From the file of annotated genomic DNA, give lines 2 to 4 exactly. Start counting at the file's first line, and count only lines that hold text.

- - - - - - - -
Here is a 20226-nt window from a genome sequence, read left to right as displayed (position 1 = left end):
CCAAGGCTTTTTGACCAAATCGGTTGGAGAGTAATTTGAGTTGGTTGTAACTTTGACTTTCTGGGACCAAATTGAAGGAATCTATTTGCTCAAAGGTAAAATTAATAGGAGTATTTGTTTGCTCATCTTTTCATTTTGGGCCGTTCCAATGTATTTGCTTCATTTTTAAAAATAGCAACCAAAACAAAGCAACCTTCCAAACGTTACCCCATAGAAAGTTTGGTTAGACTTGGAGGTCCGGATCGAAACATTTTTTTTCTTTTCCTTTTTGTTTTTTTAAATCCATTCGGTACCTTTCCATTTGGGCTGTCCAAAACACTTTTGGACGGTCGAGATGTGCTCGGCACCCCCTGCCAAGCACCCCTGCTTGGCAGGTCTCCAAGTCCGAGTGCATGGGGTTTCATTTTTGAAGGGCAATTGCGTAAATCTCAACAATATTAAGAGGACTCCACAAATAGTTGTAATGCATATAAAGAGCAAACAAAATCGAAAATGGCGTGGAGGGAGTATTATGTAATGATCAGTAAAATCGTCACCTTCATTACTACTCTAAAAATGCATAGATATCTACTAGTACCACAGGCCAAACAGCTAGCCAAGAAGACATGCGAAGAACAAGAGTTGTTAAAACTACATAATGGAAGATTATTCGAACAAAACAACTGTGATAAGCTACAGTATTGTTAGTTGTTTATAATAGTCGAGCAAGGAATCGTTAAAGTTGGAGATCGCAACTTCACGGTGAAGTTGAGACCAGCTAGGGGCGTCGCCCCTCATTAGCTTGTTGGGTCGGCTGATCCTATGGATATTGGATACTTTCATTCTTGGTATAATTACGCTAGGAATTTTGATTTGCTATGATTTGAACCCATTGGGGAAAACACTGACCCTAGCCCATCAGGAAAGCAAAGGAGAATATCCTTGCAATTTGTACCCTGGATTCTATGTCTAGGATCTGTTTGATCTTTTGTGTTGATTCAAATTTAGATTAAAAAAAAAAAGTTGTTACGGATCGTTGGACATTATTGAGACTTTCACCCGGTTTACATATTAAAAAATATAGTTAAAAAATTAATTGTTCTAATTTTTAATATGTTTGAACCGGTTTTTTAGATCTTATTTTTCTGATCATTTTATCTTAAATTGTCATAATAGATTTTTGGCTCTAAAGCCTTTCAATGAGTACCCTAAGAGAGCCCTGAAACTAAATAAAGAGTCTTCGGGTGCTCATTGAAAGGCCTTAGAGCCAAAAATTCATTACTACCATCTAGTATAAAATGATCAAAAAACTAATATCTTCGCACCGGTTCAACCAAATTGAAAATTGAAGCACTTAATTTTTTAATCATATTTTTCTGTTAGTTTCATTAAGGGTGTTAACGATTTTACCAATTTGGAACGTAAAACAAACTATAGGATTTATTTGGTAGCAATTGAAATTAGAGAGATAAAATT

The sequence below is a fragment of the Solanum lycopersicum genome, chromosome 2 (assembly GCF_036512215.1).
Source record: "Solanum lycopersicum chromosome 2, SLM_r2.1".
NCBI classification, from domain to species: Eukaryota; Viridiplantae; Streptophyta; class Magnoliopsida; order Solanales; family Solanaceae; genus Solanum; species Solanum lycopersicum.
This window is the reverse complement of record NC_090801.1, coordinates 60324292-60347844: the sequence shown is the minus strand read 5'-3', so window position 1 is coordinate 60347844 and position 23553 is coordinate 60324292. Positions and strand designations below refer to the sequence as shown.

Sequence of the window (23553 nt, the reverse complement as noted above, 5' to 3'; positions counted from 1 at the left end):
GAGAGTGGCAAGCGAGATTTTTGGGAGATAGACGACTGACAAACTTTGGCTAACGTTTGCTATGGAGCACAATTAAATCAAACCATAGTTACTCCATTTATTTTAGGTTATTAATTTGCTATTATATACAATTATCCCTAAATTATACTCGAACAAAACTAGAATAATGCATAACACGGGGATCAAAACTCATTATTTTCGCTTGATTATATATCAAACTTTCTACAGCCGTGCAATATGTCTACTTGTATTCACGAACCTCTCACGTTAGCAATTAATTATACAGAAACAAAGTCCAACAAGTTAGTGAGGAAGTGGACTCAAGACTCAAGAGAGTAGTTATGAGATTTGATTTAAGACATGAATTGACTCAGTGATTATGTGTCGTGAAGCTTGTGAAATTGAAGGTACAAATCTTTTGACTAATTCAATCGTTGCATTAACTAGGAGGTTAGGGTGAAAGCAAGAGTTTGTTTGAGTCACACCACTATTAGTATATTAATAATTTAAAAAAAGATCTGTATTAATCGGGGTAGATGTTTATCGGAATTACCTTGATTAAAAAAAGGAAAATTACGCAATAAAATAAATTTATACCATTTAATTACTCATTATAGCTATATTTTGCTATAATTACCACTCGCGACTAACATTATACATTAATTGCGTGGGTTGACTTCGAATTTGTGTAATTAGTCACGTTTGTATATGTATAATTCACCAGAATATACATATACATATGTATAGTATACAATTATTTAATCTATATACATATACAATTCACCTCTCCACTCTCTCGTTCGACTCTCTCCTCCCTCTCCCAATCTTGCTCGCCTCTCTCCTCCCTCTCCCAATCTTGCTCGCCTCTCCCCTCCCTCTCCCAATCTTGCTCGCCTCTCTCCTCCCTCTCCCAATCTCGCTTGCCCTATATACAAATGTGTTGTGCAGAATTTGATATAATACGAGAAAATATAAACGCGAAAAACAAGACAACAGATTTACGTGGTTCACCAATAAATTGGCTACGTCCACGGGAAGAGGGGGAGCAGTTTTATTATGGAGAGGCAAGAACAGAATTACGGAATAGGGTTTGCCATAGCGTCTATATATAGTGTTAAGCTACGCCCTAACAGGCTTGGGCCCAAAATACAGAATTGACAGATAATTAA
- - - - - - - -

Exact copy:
CCAAGGCTTTTTGACCAAATCGGTTGGAGAGTAATTTGAGTTGGTTGTAACTTTGACTTTCTGGGACCAAATTGAAGGAATCTATTTGCTCAAAGGTAAAATTAATAGGAGTATTTGTTTGCTCATCTTTTCATTTTGGGCCGTTCCAATGTATTTGCTTCATTTTTAAAAATAGCAACCAAAACAAAGCAACCTTCCAAACGTTACCCCATAGAAAGTTTGGTTAGACTTGGAGGTCCGGATCGAAACATTTTTTTTCTTTTCCTTTTTGTTTTTTTAAATCCATTCGGTACCTTTCCATTTGGGCTGTCCAAAACACTTTTGGACGGTCGAGATGTGCTCGGCACCCCCTGCCAAGCACCCCTGCTTGGCAGGTCTCCAAGTCCGAGTGCATGGGGTTTCATTTTTGAAGGGCAATTGCGTAAATCTCAACAATATTAAGAGGACTCCACAAATAGTTGTAATGCATATAAAGAGCAAACAAAATCGAAAATGGCGTGGAGGGAGTATTATGTAATGATCAGTAAAATCGTCACCTTCATTACTACTCTAAAAATGCATAGATATCTACTAGTACCACAGGCCAAACAGCTAGCCAAGAAGACATGCGAAGAACAAGAGTTGTTAAAACTACATAATGGAAGATTATTCGAACAAAACAACTGTGATAAGCTACAGTATTGTTAGTTGTTTATAATAGTCGAGCAAGGAATCGTTAAAGTTGGAGATCGCAACTTCACGGTGAAGTTGAGACCAGCTAGGGGCGTCGCCCCTCATTAGCTTGTTGGGTCGGCTGATCCTATGGATATTGGATACTTTCATTCTTGGTATAATTACGCTAGGAATTTTGATTTGCTATGATTTGAACCCATTGGGGAAAACACTGACCCTAGCCCATCAGGAAAGCAAAGGAGAATATCCTTGCAATTTGTACCCTGGATTCTATGTCTAGGATCTGTTTGATCTTTTGTGTTGATTCAAATTTAGATTAAAAAAAAAAAGTTGTTACGGATCGTTGGACATTATTGAGACTTTCACCCGGTTTACATATTAAAAAATATAGTTAAAAAATTAATTGTTCTAATTTTTAATATGTTTGAACCGGTTTTTTAGATCTTATTTTTCTGATCATTTTATCTTAAATTGTCATAATAGATTTTTGGCTCTAAAGCCTTTCAATGAGTACCCTAAGAGAGCCCTGAAACTAAATAAAGAGTCTTCGGGTGCTCATTGAAAGGCCTTAGAGCCAAAAATTCATTACTACCATCTAGTATAAAATGATCAAAAAACTAATATCTTCGCACCGGTTCAACCAAATTGAAAATTGAAGCACTTAATTTTTTAATCATATTTTTCTGTTAGTTTCATTAAGGGTGTTAACGATTTTACCAATTTGGAACGTAAAACAAACTATAGGATTTATTTGGTAGCAATTGAAATTAGAGAGATAAAATT

The sequence below is a fragment of the Solanum lycopersicum genome, chromosome 2 (assembly GCF_036512215.1).
Source record: "Solanum lycopersicum chromosome 2, SLM_r2.1".